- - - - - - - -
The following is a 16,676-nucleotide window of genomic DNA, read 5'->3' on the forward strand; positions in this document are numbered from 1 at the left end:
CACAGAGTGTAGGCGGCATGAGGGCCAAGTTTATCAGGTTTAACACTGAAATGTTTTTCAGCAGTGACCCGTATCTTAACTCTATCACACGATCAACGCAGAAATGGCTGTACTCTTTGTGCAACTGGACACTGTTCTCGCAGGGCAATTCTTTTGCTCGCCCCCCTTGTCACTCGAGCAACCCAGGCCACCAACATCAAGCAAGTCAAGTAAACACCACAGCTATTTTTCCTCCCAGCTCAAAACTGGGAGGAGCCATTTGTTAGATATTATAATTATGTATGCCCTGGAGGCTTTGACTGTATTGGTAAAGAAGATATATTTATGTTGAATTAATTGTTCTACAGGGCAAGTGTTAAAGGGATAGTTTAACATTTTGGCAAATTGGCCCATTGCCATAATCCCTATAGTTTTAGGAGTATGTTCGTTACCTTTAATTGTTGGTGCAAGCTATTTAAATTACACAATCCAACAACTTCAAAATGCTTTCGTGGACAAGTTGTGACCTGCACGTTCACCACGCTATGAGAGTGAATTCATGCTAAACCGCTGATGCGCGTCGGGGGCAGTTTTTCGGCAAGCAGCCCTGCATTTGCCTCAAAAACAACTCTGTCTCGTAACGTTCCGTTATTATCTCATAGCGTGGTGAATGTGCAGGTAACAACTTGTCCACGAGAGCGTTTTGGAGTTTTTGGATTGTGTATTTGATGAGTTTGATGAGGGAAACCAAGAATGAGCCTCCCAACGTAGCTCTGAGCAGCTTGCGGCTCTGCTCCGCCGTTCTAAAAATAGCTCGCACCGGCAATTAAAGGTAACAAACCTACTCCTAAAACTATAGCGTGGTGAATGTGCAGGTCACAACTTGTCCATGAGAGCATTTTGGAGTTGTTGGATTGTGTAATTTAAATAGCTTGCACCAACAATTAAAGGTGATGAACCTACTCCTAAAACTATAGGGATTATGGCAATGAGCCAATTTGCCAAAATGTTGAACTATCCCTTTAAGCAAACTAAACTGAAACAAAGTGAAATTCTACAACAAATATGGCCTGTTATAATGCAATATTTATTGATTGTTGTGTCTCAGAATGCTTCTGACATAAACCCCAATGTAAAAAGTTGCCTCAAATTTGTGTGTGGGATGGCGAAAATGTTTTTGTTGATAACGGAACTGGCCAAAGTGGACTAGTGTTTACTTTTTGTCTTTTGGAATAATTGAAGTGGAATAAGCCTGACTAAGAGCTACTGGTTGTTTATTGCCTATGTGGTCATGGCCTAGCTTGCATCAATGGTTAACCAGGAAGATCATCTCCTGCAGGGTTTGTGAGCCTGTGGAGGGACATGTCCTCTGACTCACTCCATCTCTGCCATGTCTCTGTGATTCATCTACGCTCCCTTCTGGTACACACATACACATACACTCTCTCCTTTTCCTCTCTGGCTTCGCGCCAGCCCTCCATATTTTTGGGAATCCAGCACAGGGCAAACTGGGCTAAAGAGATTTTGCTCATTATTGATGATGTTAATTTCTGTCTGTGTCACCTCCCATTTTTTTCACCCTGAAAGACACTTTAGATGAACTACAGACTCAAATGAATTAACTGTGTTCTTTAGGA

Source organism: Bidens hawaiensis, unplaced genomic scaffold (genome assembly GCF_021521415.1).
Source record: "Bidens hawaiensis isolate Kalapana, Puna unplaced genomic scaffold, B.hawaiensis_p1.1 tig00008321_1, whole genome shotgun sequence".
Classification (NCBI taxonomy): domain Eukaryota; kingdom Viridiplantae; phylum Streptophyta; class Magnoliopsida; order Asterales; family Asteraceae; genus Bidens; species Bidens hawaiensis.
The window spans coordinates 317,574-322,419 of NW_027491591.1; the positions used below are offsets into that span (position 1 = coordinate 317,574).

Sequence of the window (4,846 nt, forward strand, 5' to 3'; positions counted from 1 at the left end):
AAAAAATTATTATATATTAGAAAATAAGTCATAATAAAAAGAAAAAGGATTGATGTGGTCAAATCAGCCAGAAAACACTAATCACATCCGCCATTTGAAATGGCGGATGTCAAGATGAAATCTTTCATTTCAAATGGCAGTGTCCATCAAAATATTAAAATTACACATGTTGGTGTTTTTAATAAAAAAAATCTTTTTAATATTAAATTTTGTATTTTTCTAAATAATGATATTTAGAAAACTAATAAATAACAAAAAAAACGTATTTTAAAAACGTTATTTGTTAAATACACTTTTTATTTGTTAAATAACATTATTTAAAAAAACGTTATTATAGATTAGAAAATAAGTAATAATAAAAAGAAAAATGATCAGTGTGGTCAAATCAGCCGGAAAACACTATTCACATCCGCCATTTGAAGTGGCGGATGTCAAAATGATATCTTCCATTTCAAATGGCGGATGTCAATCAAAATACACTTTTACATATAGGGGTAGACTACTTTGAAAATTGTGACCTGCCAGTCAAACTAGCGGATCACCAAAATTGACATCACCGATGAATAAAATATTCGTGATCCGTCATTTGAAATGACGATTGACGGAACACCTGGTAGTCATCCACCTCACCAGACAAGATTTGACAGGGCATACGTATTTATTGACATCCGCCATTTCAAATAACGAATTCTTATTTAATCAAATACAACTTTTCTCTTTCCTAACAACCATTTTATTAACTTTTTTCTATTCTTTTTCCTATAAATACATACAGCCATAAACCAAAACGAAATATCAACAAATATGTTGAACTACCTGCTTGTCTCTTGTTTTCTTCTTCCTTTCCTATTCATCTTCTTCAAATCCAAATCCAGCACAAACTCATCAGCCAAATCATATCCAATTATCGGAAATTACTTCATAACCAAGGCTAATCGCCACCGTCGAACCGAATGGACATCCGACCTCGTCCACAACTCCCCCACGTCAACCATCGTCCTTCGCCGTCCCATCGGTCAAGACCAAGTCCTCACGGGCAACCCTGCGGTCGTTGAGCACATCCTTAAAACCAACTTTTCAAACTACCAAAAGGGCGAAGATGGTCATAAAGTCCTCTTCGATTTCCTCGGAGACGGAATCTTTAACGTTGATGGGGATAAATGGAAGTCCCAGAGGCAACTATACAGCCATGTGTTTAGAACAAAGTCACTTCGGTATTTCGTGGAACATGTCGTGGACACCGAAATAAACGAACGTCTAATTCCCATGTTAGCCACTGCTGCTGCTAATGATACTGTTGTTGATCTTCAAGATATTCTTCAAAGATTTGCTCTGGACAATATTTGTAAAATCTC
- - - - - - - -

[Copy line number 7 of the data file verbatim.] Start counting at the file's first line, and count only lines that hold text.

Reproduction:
Sequence of the window (4,846 nt, forward strand, 5' to 3'; positions counted from 1 at the left end):